By archmiles, Apr 4 2017 9:31AM
In my recent book, The British Oak, I came to the conclusion that there were no longer any native oaks to be found in Britain bearing mistletoe. A conclusion, I now discover, to be incorrect. None of the recent books on trees or my rich and varied array of tree expert contacts could shed any light on oaks with mistletoe. There were many historical references to this phenomenon; photographs of some of the Victorian finds showing top-hatted gents proudly standing beneath them, but nobody seemed to have relocated any of these trees in recent times. Unbeknown to me one J.D. Box had written a paper on the subject in 1997, and after some highly exhaustive research had located eleven oak trees still bearing mistletoe, seven of which were English oaks.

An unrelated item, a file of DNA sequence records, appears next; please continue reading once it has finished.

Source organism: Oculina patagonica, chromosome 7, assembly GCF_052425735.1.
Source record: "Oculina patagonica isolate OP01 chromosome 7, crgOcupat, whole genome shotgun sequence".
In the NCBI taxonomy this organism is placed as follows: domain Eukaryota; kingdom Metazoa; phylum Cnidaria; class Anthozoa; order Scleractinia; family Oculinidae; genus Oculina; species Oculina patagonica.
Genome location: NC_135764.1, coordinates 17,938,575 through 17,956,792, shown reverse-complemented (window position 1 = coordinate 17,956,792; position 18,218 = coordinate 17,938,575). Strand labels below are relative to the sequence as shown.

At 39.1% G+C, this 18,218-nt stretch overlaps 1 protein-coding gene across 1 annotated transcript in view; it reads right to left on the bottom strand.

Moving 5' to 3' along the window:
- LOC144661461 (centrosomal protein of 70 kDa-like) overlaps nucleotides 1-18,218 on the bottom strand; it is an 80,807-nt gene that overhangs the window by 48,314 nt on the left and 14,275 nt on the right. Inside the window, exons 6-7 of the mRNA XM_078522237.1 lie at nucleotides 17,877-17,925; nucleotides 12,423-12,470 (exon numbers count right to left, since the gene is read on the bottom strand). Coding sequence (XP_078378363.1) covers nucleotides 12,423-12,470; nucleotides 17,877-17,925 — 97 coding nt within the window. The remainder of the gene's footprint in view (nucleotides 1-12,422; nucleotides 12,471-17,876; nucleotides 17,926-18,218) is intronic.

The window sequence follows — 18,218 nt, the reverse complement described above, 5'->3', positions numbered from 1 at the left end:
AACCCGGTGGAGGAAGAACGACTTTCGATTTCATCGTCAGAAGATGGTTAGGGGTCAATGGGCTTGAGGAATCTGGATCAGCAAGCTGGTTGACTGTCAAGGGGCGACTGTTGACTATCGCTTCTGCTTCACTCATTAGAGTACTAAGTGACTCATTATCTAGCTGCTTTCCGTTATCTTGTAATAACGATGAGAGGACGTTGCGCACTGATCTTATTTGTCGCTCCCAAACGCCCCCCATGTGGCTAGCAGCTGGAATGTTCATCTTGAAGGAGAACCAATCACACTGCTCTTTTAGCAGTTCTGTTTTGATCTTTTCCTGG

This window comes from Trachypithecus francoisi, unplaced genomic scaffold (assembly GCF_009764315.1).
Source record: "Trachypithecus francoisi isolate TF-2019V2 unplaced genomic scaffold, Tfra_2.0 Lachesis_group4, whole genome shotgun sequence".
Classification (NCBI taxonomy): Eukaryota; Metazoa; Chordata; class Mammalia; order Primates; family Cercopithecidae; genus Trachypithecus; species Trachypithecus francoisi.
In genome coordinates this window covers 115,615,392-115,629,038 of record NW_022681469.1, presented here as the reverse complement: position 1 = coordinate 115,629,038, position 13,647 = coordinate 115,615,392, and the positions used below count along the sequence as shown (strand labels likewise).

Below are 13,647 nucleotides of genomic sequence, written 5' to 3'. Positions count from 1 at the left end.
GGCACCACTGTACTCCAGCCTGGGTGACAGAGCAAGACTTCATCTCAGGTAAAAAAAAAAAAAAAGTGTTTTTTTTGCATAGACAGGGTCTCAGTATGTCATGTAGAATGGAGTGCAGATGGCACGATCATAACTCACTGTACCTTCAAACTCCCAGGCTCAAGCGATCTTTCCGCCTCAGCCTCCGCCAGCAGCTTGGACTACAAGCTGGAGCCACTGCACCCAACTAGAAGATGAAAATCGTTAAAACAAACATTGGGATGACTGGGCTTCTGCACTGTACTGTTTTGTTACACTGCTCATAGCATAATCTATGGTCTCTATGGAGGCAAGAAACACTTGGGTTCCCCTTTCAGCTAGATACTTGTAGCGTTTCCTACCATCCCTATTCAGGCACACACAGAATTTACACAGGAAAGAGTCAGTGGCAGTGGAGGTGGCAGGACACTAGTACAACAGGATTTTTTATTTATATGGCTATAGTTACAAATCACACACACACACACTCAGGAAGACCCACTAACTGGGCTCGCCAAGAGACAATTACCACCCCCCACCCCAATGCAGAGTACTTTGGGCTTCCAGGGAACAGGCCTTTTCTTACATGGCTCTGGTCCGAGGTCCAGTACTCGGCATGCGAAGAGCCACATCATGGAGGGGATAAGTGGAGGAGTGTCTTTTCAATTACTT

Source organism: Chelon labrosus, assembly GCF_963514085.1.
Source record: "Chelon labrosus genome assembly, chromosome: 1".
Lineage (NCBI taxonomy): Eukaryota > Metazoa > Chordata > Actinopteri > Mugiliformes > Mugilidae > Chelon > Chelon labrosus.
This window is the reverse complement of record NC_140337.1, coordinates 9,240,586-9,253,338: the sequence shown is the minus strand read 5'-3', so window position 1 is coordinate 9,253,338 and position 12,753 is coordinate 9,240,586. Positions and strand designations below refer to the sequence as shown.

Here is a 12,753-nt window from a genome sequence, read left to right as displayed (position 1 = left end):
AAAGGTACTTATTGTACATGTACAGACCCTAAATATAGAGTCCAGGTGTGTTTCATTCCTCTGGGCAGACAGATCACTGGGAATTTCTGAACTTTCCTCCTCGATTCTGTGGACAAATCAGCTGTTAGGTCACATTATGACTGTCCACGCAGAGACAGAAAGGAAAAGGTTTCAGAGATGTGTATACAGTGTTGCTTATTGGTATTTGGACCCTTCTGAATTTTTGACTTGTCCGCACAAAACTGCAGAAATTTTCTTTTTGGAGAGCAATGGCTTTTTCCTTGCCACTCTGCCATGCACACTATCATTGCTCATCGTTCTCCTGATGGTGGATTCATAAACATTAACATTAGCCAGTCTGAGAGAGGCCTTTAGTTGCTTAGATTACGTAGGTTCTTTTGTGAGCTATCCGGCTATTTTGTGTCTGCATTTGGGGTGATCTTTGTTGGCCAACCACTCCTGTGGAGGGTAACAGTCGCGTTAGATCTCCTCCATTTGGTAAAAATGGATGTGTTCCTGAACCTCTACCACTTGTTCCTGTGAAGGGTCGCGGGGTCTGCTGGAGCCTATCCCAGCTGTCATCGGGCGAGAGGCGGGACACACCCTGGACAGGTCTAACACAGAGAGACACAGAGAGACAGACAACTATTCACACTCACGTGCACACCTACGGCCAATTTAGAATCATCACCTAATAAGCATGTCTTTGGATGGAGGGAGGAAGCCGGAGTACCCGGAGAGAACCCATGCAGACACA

Fellow tree buff David Griffith was recently in touch with me and kindly informed me that he had managed to locate one of the Herefordshire trees. Since I was passing nearby yesterday I walked down to see it. Not the most impressive oak I ever saw, but still a strange and beautiful sight to see, with one large clump of mistletoe at the top of the tree and two smaller, barely visible ones lower down. Estimated age of the tree is about 180-200 years old.
I'm always excited to see something completely new and different and when one realises that there are only six other English oaks in the whole of Britain like this then it becomes even more remarkable.
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